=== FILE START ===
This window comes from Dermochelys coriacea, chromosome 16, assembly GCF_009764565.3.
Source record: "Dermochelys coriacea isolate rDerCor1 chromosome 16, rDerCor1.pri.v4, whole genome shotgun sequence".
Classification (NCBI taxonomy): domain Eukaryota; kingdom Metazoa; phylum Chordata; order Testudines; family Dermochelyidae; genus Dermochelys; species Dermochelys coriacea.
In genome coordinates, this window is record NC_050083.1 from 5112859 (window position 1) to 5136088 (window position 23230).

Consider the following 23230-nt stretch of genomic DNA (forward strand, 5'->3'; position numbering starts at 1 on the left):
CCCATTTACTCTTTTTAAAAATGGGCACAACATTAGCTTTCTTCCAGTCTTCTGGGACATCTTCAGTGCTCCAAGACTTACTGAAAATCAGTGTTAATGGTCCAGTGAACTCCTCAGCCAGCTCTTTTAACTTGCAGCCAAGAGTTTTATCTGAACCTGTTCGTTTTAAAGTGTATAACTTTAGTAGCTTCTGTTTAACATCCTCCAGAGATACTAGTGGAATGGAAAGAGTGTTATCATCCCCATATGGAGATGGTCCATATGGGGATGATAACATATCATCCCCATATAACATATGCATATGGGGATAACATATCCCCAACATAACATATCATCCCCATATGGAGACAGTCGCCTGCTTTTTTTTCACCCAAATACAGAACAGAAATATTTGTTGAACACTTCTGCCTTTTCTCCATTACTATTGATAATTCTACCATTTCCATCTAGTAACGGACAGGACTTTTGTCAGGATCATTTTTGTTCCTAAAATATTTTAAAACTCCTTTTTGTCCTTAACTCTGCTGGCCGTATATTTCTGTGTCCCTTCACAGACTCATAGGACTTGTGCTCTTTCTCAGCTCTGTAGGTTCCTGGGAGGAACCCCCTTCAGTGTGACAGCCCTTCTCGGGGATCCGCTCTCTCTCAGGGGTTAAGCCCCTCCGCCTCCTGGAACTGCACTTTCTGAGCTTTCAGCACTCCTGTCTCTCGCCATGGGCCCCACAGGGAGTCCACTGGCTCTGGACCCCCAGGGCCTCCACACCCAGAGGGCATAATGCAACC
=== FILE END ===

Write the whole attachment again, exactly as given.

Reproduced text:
This window comes from Dermochelys coriacea, chromosome 16, assembly GCF_009764565.3.
Source record: "Dermochelys coriacea isolate rDerCor1 chromosome 16, rDerCor1.pri.v4, whole genome shotgun sequence".
Classification (NCBI taxonomy): domain Eukaryota; kingdom Metazoa; phylum Chordata; order Testudines; family Dermochelyidae; genus Dermochelys; species Dermochelys coriacea.
In genome coordinates, this window is record NC_050083.1 from 5112859 (window position 1) to 5136088 (window position 23230).

Consider the following 23230-nt stretch of genomic DNA (forward strand, 5'->3'; position numbering starts at 1 on the left):
CCCATTTACTCTTTTTAAAAATGGGCACAACATTAGCTTTCTTCCAGTCTTCTGGGACATCTTCAGTGCTCCAAGACTTACTGAAAATCAGTGTTAATGGTCCAGTGAACTCCTCAGCCAGCTCTTTTAACTTGCAGCCAAGAGTTTTATCTGAACCTGTTCGTTTTAAAGTGTATAACTTTAGTAGCTTCTGTTTAACATCCTCCAGAGATACTAGTGGAATGGAAAGAGTGTTATCATCCCCATATGGAGATGGTCCATATGGGGATGATAACATATCATCCCCATATAACATATGCATATGGGGATAACATATCCCCAACATAACATATCATCCCCATATGGAGACAGTCGCCTGCTTTTTTTTCACCCAAATACAGAACAGAAATATTTGTTGAACACTTCTGCCTTTTCTCCATTACTATTGATAATTCTACCATTTCCATCTAGTAACGGACAGGACTTTTGTCAGGATCATTTTTGTTCCTAAAATATTTTAAAACTCCTTTTTGTCCTTAACTCTGCTGGCCGTATATTTCTGTGTCCCTTCACAGACTCATAGGACTTGTGCTCTTTCTCAGCTCTGTAGGTTCCTGGGAGGAACCCCCTTCAGTGTGACAGCCCTTCTCGGGGATCCGCTCTCTCTCAGGGGTTAAGCCCCTCCGCCTCCTGGAACTGCACTTTCTGAGCTTTCAGCACTCCTGTCTCTCGCCATGGGCCCCACAGGGAGTCCACTGGCTCTGGACCCCCAGGGCCTCCACACCCAGAGGGCATAATGCAACC